Microsoft Office Tutorials and References
In Depth Information
Chapter 1: Excel 2010: Where It Came From
Figure 1-4: Excel 4 was another significant step forward, although still far from Excel 5.
(Photo courtesy of Microsoft)
VBA is born
Excel 5 hit the streets in early 1994 and immediately earned rave reviews. Like its predecessor, it
finished at the top of every spreadsheet comparison published in the leading trade magazines.
Despite stiff competition from 1-2-3 Release 5 for Windows and Quattro Pro for Windows 5 —
both were fine products that could handle just about any spreadsheet task thrown their way —
Excel 5 continued to rule the roost. This version, by the way, was the first to feature VBA.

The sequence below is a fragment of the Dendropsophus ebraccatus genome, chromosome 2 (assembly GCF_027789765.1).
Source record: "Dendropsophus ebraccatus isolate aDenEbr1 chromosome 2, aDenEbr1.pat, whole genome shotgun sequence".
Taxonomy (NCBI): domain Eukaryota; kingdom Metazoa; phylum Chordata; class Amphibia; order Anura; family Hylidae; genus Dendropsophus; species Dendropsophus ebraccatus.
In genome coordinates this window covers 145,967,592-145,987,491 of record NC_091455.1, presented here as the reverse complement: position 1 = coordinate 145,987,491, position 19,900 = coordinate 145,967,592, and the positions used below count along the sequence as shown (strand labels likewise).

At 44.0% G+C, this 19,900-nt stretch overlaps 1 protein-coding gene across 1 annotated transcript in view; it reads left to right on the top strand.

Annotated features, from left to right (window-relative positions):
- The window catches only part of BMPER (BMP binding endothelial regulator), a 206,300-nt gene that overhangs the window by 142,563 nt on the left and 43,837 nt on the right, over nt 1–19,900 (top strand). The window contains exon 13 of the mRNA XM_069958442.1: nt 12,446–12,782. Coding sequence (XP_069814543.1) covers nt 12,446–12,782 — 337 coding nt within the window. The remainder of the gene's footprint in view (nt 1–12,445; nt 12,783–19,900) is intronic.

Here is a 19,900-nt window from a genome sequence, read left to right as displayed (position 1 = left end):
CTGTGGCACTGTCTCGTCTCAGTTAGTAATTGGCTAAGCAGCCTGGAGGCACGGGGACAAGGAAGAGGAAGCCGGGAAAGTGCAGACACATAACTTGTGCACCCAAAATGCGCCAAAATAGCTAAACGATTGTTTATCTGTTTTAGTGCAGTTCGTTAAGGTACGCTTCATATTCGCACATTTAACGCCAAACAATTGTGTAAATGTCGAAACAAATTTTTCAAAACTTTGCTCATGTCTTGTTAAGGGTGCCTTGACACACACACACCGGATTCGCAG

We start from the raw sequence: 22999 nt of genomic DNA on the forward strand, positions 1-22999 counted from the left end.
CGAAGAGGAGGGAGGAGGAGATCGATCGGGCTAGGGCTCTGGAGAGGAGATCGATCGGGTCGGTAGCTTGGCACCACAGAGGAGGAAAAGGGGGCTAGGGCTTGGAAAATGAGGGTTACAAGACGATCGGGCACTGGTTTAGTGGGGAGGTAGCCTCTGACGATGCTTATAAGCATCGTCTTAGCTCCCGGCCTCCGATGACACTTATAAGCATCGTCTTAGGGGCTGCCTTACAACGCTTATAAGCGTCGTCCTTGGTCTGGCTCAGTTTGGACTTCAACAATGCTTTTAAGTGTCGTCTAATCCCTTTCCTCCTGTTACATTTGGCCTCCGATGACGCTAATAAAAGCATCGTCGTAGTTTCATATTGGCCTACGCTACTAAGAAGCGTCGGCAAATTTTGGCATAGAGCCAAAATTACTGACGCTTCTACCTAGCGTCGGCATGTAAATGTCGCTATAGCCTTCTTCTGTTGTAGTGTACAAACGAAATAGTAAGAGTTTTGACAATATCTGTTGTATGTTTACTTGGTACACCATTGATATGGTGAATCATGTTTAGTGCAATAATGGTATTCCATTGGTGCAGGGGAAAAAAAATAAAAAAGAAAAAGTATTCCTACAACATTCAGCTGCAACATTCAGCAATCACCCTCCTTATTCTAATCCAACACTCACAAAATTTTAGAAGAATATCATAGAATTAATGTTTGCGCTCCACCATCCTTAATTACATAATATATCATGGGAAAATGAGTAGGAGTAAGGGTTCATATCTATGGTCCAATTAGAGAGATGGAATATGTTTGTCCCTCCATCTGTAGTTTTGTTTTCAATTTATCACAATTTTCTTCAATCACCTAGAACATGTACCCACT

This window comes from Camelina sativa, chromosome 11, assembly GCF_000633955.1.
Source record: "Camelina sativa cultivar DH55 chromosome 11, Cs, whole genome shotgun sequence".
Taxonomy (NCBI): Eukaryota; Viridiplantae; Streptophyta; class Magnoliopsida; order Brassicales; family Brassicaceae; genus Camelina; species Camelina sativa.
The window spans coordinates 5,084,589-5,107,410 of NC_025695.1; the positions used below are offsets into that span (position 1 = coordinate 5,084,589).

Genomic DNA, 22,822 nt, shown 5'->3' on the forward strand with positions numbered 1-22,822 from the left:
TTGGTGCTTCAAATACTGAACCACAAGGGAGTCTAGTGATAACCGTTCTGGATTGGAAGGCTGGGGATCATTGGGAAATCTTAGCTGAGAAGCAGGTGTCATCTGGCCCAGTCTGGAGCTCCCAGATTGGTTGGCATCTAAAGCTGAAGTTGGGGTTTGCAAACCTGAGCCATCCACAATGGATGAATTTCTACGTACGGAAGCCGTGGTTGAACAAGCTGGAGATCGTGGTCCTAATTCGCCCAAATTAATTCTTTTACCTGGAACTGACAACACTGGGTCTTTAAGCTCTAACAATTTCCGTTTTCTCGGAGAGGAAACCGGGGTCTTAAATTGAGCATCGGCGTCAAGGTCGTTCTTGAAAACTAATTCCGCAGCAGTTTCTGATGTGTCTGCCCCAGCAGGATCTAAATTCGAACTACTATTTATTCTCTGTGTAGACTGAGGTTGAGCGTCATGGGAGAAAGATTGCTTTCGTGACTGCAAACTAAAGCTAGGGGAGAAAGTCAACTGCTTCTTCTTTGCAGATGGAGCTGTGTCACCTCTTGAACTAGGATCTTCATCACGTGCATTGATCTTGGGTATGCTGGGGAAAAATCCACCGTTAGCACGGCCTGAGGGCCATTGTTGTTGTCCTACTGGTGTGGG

Excel 95 (also known as Excel 7) was released concurrently with Microsoft Windows 95.
(Microsoft skipped over Version 6 to make the version numbers consistent across its Office
products.) On the surface, Excel 95 didn’t appear to be much different from Excel 5. Much of the core
code was rewritten, however, and speed improvements were apparent in many areas.
Importantly, Excel 95 used the same file format as Excel 5, which is the first time that an Excel
upgrade didn’t use a new file format. This compatibility wasn’t perfect, however, because Excel
95 included a few enhancements in the VBA language. Consequently, it was possible to develop
an application using Excel 95 that would load but not run properly in Excel 5.
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